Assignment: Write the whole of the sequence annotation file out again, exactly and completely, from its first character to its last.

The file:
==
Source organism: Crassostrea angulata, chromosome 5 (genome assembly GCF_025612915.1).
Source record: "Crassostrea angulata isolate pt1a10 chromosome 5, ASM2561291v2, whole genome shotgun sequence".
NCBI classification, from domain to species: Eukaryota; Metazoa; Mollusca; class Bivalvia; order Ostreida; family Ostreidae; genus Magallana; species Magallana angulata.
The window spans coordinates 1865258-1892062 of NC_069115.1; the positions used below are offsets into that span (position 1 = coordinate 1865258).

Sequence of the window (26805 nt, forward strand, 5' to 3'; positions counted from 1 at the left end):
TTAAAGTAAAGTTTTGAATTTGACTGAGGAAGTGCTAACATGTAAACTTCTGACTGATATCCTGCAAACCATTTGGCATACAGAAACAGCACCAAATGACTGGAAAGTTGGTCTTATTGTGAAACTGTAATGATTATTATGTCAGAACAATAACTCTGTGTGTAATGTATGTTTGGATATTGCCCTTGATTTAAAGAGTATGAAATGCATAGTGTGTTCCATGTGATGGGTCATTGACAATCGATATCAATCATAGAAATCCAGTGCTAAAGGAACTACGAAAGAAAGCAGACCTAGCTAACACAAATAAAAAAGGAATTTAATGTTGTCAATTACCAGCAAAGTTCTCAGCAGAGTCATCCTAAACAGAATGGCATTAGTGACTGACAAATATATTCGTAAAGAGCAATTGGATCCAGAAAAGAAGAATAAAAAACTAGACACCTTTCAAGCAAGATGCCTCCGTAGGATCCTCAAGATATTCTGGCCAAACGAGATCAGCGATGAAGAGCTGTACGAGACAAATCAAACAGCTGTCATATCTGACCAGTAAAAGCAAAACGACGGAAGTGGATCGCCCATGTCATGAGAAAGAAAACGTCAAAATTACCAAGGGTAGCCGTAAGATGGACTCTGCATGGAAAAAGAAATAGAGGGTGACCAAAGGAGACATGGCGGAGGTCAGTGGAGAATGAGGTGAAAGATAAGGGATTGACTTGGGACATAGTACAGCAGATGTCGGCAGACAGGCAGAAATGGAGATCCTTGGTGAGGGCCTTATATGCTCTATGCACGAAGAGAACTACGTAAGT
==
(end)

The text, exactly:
Source organism: Crassostrea angulata, chromosome 5 (genome assembly GCF_025612915.1).
Source record: "Crassostrea angulata isolate pt1a10 chromosome 5, ASM2561291v2, whole genome shotgun sequence".
NCBI classification, from domain to species: Eukaryota; Metazoa; Mollusca; class Bivalvia; order Ostreida; family Ostreidae; genus Magallana; species Magallana angulata.
The window spans coordinates 1865258-1892062 of NC_069115.1; the positions used below are offsets into that span (position 1 = coordinate 1865258).

Sequence of the window (26805 nt, forward strand, 5' to 3'; positions counted from 1 at the left end):
TTAAAGTAAAGTTTTGAATTTGACTGAGGAAGTGCTAACATGTAAACTTCTGACTGATATCCTGCAAACCATTTGGCATACAGAAACAGCACCAAATGACTGGAAAGTTGGTCTTATTGTGAAACTGTAATGATTATTATGTCAGAACAATAACTCTGTGTGTAATGTATGTTTGGATATTGCCCTTGATTTAAAGAGTATGAAATGCATAGTGTGTTCCATGTGATGGGTCATTGACAATCGATATCAATCATAGAAATCCAGTGCTAAAGGAACTACGAAAGAAAGCAGACCTAGCTAACACAAATAAAAAAGGAATTTAATGTTGTCAATTACCAGCAAAGTTCTCAGCAGAGTCATCCTAAACAGAATGGCATTAGTGACTGACAAATATATTCGTAAAGAGCAATTGGATCCAGAAAAGAAGAATAAAAAACTAGACACCTTTCAAGCAAGATGCCTCCGTAGGATCCTCAAGATATTCTGGCCAAACGAGATCAGCGATGAAGAGCTGTACGAGACAAATCAAACAGCTGTCATATCTGACCAGTAAAAGCAAAACGACGGAAGTGGATCGCCCATGTCATGAGAAAGAAAACGTCAAAATTACCAAGGGTAGCCGTAAGATGGACTCTGCATGGAAAAAGAAATAGAGGGTGACCAAAGGAGACATGGCGGAGGTCAGTGGAGAATGAGGTGAAAGATAAGGGATTGACTTGGGACATAGTACAGCAGATGTCGGCAGACAGGCAGAAATGGAGATCCTTGGTGAGGGCCTTATATGCTCTATGCACGAAGAGAACTACGTAAGT